Campbell’s comments are part of a roundtable with writers Zeba Blay and Fariha Róisín, introduced by the cléo editors emphasising: “While the conversations around Obvious Child ranged from the celebratory to the critical, the point was that people really want to talk about this comedy.” In fact, without getting people talking, the film would never have got made. Robespierre’s original 2009 short started a heated discussion on the internet, welcomed by the F-Word’s American counterparts BUST, Jezebel and Bitch with a loud “AT LAST!”. The short was made in response to films like Juno (Jason Reitman), scripted by postfeminist icon Diablo Cody, and Knocked Up (Judd Apatow) that omit abortion from the list of options for their middle-class white protagonists. This refusal of privilege came as a slap to viewers who couldn’t afford that choice, an exclusion zone shaped (in the UK as in the US) by class and race.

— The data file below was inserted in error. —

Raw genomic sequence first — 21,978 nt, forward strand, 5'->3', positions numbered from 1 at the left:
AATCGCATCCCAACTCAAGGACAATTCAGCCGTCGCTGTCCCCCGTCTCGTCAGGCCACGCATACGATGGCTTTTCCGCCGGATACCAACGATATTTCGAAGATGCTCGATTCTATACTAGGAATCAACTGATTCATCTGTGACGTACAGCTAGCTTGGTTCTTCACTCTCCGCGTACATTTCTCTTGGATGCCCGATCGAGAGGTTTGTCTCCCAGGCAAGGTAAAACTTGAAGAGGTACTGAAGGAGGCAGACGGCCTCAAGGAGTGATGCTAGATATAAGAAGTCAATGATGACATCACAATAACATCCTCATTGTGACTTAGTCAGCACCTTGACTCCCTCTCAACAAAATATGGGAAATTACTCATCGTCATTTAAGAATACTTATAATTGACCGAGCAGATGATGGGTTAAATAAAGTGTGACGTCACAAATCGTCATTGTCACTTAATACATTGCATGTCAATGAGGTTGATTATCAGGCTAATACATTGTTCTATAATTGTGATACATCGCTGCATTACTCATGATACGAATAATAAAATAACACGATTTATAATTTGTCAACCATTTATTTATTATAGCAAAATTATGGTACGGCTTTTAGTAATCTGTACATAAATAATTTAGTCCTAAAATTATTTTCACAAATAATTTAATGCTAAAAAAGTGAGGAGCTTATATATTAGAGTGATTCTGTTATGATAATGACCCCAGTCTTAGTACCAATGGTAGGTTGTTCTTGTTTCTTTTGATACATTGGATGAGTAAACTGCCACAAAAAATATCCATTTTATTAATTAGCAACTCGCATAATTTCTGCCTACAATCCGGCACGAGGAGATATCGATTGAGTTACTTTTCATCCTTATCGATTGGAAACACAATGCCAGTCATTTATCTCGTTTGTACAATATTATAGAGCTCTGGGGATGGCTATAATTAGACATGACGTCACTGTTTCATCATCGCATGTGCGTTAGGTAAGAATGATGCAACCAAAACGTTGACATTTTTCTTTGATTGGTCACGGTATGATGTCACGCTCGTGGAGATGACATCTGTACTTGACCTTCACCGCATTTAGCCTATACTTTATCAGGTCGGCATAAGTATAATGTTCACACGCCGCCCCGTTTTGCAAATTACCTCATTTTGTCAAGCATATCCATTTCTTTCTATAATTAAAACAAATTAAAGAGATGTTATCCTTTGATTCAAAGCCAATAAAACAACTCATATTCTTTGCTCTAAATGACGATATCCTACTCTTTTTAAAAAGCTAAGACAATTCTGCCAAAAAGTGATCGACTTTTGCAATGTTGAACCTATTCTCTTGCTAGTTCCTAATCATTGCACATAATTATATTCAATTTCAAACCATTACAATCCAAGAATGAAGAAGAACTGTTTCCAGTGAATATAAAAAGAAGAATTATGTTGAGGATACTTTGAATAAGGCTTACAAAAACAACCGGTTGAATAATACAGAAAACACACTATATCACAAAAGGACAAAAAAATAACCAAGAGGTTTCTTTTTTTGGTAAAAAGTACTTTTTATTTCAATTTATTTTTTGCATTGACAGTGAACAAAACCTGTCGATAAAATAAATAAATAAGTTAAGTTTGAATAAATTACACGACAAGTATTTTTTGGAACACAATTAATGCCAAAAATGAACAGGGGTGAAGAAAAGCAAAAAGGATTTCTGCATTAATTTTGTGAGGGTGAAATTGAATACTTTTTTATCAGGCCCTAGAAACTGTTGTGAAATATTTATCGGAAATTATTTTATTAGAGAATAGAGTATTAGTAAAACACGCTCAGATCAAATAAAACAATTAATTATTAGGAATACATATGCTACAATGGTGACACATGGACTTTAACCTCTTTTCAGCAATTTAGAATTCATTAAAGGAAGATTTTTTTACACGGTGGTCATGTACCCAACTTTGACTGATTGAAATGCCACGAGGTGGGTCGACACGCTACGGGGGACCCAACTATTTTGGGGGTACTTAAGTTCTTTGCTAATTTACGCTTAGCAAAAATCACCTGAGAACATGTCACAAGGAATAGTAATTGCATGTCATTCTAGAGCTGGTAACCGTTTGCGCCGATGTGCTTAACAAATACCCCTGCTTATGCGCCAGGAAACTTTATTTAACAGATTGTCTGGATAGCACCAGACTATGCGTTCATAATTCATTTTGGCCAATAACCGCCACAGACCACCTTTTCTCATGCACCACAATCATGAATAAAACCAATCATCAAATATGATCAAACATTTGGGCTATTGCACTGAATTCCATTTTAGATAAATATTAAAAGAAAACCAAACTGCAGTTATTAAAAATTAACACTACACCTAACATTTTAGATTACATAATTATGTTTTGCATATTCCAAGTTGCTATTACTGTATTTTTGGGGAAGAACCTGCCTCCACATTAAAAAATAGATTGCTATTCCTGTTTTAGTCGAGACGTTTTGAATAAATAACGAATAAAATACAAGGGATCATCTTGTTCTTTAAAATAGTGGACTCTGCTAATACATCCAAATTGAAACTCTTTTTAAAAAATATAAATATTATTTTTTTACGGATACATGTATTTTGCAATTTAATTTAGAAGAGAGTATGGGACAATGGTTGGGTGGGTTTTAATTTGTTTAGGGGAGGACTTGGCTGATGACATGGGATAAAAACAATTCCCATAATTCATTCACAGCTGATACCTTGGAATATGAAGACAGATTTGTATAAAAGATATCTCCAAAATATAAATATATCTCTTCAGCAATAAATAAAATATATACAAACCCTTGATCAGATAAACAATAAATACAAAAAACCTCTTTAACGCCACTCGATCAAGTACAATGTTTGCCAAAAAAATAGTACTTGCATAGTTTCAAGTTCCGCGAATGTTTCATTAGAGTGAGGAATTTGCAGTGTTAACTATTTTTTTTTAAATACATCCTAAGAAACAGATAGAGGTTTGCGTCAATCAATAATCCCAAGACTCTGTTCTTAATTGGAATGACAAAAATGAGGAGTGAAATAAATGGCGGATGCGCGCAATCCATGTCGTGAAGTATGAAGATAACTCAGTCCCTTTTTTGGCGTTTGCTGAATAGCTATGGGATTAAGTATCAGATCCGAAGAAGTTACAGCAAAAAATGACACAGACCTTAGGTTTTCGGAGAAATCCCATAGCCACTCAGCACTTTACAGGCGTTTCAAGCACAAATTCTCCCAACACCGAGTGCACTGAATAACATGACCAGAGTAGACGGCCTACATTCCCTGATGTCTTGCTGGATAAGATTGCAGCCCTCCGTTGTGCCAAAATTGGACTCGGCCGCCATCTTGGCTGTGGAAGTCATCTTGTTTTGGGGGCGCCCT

Roísín and Blay point out that the film feels more welcoming to viewers of colour than the current wave of white feminist hipster indie. One of the reasons for that is that the film, from Paul Simon on, has a specific ethnic world: New York liberal Judaism. Unlike Shoshanna (Zosia Mamet) in Girls, Donna – who jokingly describes herself as the offspring of a menorah and Natalie Imbruglia – is the protagonist rather than exotic Other. Her best friends Nellie and Joey (Gabe Liedman) share this liberal Jewish background, which shapes their warmth and their relaxed attitudes to sexuality. Donna’s dad Jacob (Richard Stern) is a Henson-esque puppet maker and TV writer, a tribute to the 1960s “I’m OK, You’re OK” liberal multiculturalism whence Sesame Street sprang. Her mom Nancy (Polly Draper), a successful business studies prof, refers to Donna’s childhood attendance at the kind of summer camp made famous by Judy Blume and Paula Danziger novels.